Plant profit maximization improves predictions of European forest responses to drought

Manon E.B. Sabot*, Martin G. De Kauwe, Andy J. Pitman, Belinda E. Medlyn, Anne Verhoef, Anna M. Ukkola, Gab Abramowitz

*Corresponding author for this work

Research output: Contribution to journalArticle (Academic Journal)peer-review

18 Citations (Scopus)

Abstract

Knowledge of how water stress impacts the carbon and water cycles is a key uncertainty in terrestrial biosphere models. We tested a new profit maximization model, where photosynthetic uptake of CO2 is optimally traded against plant hydraulic function, as an alternative to the empirical functions commonly used in models to regulate gas exchange during periods of water stress. We conducted a multi-site evaluation of this model at the ecosystem scale, before and during major droughts in Europe. Additionally, we asked whether the maximum hydraulic conductance in the soil–plant continuum kmax (a key model parameter which is not commonly measured) could be predicted from long-term site climate. Compared with a control model with an empirical soil moisture function, the profit maximization model improved the simulation of evapotranspiration during the growing season, reducing the normalized mean square error by c. 63%, across mesic and xeric sites. We also showed that kmax could be estimated from long-term climate, with improvements in the simulation of evapotranspiration at eight out of the 10 forest sites during drought. Although the generalization of this approach is contingent upon determining kmax, it presents a mechanistic trait-based alternative to regulate canopy gas exchange in global models.

Original languageEnglish
Pages (from-to)1638-1655
Number of pages18
JournalNew Phytologist
Volume226
Issue number6
DOIs
Publication statusPublished - 1 Jun 2020

Bibliographical note

Funding Information:
MEBS, MDK, AJP, AMU, and GA acknowledge support from the Australian Research Council Centre of Excellence for Climate Extremes (CE170100023). MEBS also acknowledges support from the UNSW Scientia PhD Scholarship Scheme. MDK acknowledges support from the ARC Discovery Grant (DP190101823) and the NSW Research Attraction and Acceleration Program. AV acknowledges support from the Natural Environment Research Council grants NE/N012488/1 and NE/L010488/1. This work used eddy covariance data acquired and shared by the FLUXNET community, including the following networks: AmeriFlux, AfriFlux, AsiaFlux, CarboAfrica, CarboEuropeIP, CarboItaly, CarboMont, ChinaFlux, Fluxnet-Canada, GreenGrass, Integrated Carbon Observation System (ICOS), KoFlux, LBA, NECC, OzFlux-TERN, TCOS-Siberia, and USCCC. The ERA-Interim reanalysis data are provided by European Centre for Medium-Range Weather Forecasts and processed by LSCE. The FLUXNET eddy covariance data processing and harmonization was carried out by the European Fluxes Database Cluster, AmeriFlux Management Project and Fluxdata project of FLUXNET, with the support of the Carbon Dioxide Information Analysis Center and the ICOS Ecosystem Thematic Center, and the OzFlux, ChinaFlux, and AsiaFlux offices. We thank Brendan Choat for providing us with additional hydraulic trait data. We are grateful to John Sperry for his thorough comments of an earlier version of this paper?and, finally, we would like to thank Nicolas Martin-StPaul and three anonymous reviewers for their constructive comments.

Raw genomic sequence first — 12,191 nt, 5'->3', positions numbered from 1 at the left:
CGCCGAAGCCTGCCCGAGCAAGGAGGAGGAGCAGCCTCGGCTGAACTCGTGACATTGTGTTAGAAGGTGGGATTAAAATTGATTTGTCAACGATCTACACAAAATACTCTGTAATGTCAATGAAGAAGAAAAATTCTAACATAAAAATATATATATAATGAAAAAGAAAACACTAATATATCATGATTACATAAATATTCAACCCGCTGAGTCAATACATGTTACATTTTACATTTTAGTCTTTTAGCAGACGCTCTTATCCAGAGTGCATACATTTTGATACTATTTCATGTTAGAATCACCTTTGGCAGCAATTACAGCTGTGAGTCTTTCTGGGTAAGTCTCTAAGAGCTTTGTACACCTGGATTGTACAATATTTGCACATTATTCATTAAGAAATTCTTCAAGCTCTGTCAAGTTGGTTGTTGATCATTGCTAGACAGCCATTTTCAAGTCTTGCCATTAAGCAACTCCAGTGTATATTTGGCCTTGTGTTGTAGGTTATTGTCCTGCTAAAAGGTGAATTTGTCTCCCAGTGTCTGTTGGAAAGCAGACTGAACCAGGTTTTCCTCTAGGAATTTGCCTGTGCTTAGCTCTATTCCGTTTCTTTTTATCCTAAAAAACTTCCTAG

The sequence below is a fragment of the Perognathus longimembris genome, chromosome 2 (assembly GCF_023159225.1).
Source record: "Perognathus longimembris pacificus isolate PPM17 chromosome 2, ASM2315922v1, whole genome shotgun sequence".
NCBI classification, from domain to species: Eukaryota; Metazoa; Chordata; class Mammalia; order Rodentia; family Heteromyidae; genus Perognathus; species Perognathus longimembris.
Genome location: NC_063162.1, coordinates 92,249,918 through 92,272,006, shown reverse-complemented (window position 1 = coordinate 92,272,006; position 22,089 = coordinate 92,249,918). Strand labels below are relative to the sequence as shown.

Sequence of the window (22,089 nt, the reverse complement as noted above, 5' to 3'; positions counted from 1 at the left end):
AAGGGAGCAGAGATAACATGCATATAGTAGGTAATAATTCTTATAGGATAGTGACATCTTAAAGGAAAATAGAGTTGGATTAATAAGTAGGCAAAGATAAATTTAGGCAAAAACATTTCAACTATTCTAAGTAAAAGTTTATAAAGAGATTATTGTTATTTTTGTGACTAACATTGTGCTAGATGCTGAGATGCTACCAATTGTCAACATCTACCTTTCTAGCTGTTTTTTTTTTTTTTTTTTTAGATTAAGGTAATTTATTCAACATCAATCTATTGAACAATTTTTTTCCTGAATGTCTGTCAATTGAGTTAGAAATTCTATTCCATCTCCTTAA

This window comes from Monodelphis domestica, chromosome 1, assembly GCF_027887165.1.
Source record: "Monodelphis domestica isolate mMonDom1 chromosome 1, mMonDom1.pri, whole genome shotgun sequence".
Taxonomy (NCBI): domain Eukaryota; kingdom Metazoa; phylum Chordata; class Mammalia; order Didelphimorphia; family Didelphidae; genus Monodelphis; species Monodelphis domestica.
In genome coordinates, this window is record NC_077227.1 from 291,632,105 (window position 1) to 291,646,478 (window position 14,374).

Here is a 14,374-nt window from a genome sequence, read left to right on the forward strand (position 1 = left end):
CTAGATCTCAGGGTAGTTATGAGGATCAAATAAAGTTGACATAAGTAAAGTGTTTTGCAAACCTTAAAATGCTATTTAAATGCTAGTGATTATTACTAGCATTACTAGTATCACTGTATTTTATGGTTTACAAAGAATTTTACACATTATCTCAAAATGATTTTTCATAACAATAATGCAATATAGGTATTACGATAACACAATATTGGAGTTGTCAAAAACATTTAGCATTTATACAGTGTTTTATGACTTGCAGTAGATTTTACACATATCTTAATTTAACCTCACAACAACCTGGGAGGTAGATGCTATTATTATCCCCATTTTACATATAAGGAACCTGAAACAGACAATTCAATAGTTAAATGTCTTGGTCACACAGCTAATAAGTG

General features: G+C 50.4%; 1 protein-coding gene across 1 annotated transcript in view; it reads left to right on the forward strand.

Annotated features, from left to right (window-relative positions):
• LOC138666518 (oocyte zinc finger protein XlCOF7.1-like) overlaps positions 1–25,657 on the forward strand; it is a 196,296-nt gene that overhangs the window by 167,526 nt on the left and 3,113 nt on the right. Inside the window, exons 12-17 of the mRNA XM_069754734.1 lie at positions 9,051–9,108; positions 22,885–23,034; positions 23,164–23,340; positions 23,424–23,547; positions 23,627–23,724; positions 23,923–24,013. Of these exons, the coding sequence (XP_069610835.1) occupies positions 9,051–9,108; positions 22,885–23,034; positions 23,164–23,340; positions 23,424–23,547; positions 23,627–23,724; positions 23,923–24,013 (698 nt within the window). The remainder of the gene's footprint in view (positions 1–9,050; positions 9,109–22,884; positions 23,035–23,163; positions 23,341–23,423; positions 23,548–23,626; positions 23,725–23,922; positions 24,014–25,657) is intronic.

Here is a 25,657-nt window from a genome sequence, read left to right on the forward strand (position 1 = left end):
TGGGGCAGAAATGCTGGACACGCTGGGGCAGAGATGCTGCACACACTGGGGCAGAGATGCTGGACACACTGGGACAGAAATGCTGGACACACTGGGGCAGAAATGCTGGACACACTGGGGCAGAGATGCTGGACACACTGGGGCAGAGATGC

Funding Information:
MEBS, MDK, AJP, AMU, and GA acknowledge support from the Australian Research Council Centre of Excellence for Climate Extremes (CE170100023). MEBS also acknowledges support from the UNSW Scientia PhD Scholarship Scheme. MDK acknowledges support from the ARC Discovery Grant (DP190101823) and the NSW Research Attraction and Acceleration Program. AV acknowledges support from the Natural Environment Research Council grants NE/N012488/1 and NE/L010488/1. This work used eddy covariance data acquired and shared by the FLUXNET community, including the following networks: AmeriFlux, AfriFlux, AsiaFlux, CarboAfrica, CarboEuropeIP, CarboItaly, CarboMont, ChinaFlux, Fluxnet‐Canada, GreenGrass, Integrated Carbon Observation System (ICOS), KoFlux, LBA, NECC, OzFlux‐TERN, TCOS‐Siberia, and USCCC. The ERA‐Interim reanalysis data are provided by European Centre for Medium‐Range Weather Forecasts and processed by LSCE. The FLUXNET eddy covariance data processing and harmonization was carried out by the European Fluxes Database Cluster, AmeriFlux Management Project and Fluxdata project of FLUXNET, with the support of the Carbon Dioxide Information Analysis Center and the ICOS Ecosystem Thematic Center, and the OzFlux, ChinaFlux, and AsiaFlux offices. We thank Brendan Choat for providing us with additional hydraulic trait data. We are grateful to John Sperry for his thorough comments of an earlier version of this paper and, finally, we would like to thank Nicolas Martin‐StPaul and three anonymous reviewers for their constructive comments.

Publisher Copyright:
© 2020 The Authors. New Phytologist © 2020 New Phytologist Trust

Keywords

  • canopy gas exchange
  • hydraulic trait adjustments to climate
  • land surface models
  • plant optimality
  • plant profit maximization
  • plant trait coordination
  • vegetation drought responses

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